It is because the supplement makes the a baby to grow big inside the womb, and when the baby is too big, the mother will have a tear during delivery or may not be able to deliver the baby herself until she undergoes a Cesarean section.
(Pregnant woman, IFA group, Phase 1, ID#112)
For the IFA supplement in particular, although increased blood volume was primarily discussed positively, some women expressed fear that excessive blood in the body could lead to negative consequences (i.e., hemorrhage) during delivery.
I used to forget about the supplement … I don’t have any specific reason … But I don’t want to have excessive blood in my body, that is why I decided to reduce my consumption of the nutritional supplement.
(Pregnant woman, IFA group, Phase 1, ID#25)
Other women are saying about the supplement that it causes severe bleeding during childbirth, which leads some women to not consume the supplement. They may put it aside or discard it in the trash.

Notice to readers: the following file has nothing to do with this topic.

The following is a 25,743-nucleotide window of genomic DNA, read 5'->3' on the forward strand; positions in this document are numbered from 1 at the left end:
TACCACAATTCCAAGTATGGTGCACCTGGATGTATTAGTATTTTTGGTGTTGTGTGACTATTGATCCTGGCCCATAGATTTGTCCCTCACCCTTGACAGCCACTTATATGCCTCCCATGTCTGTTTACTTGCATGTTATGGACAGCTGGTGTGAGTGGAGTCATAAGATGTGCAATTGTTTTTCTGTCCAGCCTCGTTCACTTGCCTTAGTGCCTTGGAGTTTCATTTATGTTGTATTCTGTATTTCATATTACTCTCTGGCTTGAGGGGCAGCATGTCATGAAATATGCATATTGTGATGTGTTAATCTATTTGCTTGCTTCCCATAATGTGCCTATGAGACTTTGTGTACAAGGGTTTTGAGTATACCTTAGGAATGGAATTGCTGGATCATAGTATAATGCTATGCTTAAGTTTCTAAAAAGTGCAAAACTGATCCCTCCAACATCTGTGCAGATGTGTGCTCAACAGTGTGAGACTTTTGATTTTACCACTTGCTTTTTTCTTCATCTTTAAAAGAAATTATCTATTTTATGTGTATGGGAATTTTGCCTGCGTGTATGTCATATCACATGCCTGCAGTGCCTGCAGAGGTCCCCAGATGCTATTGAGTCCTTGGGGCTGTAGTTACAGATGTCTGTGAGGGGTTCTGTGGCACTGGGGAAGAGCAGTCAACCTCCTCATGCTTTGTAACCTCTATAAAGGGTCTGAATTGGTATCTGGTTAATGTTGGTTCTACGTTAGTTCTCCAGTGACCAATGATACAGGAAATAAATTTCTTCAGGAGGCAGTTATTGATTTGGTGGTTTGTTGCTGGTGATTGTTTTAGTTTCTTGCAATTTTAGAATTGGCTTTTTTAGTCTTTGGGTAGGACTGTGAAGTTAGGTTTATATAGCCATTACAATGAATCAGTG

(Pregnant woman, IFA group, Phase 1, ID#68)
Taken together, fears about childbirth complications due either to an overly large baby or to excessive bleeding were the most commonly cited factor leading to non-adherence in the IFA group, more so than reported side effects or complaints about organoleptic factors such as taste or size.
Because MQ-LNS more closely resembled a food, over-consumption of the supplement by women and their household members appeared to be prevalent. Some women reported consuming more than one sachet per day if they were hungry. Many reported sharing MQ-LNS with household members, particularly with small children who would “cry” if they saw the supplement being consumed in their presence without receiving at least a taste.
If the supplement is going to be given to me for the whole of the year, I wouldn’t mind consuming it; I even hide it from the children so that they won’t take it, because of its sweetness. If I eat it in front of them, they will be the one to consume half of the supplement, because they would say I must give it to them too. I also don’t store it where the children will see it.